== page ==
Claremont readies city to host Olympic athletes in July

Get ready to open your heart and possibly your door this summer as Claremont prepares to welcome participants competing in the 2015 Special Olympics World Games.

On January 27, the city council approved Claremont’s participation as a Special Olympics World Games 2015 host town and allocated $20,000 from the unassigned General Fund for costs related to hosting an athletic delegation.

The city will host approximately 100 athletes, trainers and support staff from one of the 170 countries coming to southern California to participate in the 2015 Special Olympics World Summer Games opening July 25, 2015 in Los Angeles. Held at USC and UCLA, the games will feature competitions in aquatics, gymnastics, track and field, basketball, soccer and many other summer sports involving 7,000 athletes with intellectual disabilities.

Athletic delegations will be arriving to Claremont in the days prior to the World Games to get acclimated, rest and train for their events. The city will be responsible for a welcome reception, two lunches and two dinners for the athletes and planning community activities on July 22 and July 23. It’s the intention of city staff to work with community members on planning these activities and to solicit donations and in-kind contributions to offset the cost.

The Fairplex has offered to host a barbecue and concert for the delegations from La Verne, Pomona and Claremont on the evening of July 22 at no cost to the cities. The city of Claremont will also partner with Pomona Valley Transportation Authority (PVTA), who will provide transportation to and from community events as an in-kind donation.

Pomona College, Claremont McKenna College and Pitzer College have all generously donated lodging for the delegation and the Claremont-Mudd-Scripps athletic department has committed the use of their training facilities for the athletes during their stay.

Athletes’ families are not included in the delegation and will need to pay for lodging at local hotels.

“It’s such a great opportunity for the city,” says Public Information Officer Bevin Handel. “The Special Olympics World Games is the largest athletic event in 2015 and we’re excited to be a part of it.”

A country has not yet been assigned to the city of Claremont yet but an announcement is expected in the coming weeks.


In other council news

Council members approved two additional items on the agenda Tuesday night: a resolution approving the issuance of a tax-exempt loan for the benefit of Scripps College as well as a purchase agreement for a small, remnant property located at the northeast corner of Second Street and Oberlin Avenue.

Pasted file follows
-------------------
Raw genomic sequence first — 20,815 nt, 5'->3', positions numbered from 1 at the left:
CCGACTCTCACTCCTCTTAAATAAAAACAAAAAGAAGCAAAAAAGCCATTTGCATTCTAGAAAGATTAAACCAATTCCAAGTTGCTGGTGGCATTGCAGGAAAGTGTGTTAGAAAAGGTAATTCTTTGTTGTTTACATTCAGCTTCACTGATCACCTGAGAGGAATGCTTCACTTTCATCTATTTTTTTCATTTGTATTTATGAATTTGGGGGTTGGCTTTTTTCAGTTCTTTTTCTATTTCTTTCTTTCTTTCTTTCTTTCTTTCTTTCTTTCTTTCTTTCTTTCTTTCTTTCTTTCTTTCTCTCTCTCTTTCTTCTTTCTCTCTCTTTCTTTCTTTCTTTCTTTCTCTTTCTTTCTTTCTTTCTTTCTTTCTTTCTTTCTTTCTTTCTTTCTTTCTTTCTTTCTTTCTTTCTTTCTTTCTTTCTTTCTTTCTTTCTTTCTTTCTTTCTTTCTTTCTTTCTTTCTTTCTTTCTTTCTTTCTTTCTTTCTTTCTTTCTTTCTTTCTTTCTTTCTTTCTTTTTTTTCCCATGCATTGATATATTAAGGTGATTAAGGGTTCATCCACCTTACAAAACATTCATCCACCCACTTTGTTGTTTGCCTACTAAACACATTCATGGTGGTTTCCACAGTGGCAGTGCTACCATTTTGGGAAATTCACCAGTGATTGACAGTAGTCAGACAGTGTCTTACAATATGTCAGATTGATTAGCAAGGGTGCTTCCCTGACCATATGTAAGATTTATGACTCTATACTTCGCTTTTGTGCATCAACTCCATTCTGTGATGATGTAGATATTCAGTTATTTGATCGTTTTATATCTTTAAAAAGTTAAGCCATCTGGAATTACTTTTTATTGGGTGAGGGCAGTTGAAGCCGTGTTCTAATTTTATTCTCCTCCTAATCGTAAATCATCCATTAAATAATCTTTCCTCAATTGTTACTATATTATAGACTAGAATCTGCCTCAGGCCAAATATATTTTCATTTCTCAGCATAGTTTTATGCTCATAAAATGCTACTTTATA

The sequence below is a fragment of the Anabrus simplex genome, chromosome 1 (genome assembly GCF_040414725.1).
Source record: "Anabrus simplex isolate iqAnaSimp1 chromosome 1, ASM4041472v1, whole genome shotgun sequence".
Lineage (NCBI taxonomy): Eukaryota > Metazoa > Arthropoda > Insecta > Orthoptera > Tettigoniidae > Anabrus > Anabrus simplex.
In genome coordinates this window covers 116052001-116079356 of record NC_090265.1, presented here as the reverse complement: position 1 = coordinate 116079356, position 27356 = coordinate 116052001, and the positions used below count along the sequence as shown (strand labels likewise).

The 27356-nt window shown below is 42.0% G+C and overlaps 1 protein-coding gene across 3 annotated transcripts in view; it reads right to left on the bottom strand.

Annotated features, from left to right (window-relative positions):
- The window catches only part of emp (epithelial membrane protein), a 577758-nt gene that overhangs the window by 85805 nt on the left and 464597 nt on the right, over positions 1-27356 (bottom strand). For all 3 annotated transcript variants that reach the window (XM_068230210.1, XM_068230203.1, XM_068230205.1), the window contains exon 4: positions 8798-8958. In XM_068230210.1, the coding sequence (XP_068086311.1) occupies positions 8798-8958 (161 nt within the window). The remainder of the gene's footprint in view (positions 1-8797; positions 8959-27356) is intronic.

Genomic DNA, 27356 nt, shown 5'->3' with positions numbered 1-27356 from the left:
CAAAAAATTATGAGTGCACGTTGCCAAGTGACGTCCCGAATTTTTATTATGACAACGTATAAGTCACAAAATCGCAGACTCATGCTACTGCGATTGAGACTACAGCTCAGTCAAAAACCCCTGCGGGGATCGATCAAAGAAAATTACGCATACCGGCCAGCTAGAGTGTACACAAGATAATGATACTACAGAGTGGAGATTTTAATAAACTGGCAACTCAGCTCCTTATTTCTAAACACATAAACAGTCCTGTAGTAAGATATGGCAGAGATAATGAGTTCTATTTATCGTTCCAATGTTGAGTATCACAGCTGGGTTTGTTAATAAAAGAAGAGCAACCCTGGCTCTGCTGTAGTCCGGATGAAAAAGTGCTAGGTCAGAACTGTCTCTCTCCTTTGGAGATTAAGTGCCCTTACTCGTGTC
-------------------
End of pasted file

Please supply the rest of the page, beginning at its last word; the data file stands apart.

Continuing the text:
Scripps College requested council approval of tax-exempt financing through the California Municipal Finance Authority (CMFA) in an amount not to exceed $30 million. The federal Tax Equity and Financial Responsibility Act (TEFRA) requires that a public hearing be held by the governing body in the jurisdiction in which the project is located. The CMFA shares a portion of the issuance fees it receives with its member communities, granting an expected 25 percent of that fee to the city of Claremont’s General Fund.

This isn’t the first TEFRA hearing the city has held in recent years. Webb Schools, Mt. San Antonio Gardens, Pilgrim Place and Western Christian Schools have all previously appeared before the council.

In other finance news, Claremont homeowner John Kerr got council approval for a $4,000 purchase and sale agreement for a 2,048-square-foot parcel located adjacent to his home. The remnant strip of land was left unused when the extension of Second Street west of Indian Hill was constructed in 2004. The parcel, owned by the Successor Agency to the Claremont Redevelopment Agency, is required to be sold as part of the agency’s dissolution.

Mr. Kerr had shown interest in purchasing the property to expand his residential footprint. Following the adoption of the resolution, Councilman Opanyi Nasiali quipped, “Party in Kerr’s backyard!”

The agreement will need final approval by the Oversight Board and then the State Department of Finance before escrow can open and the sale can proceed.

—Angela Bailey


Submit a Comment

Share This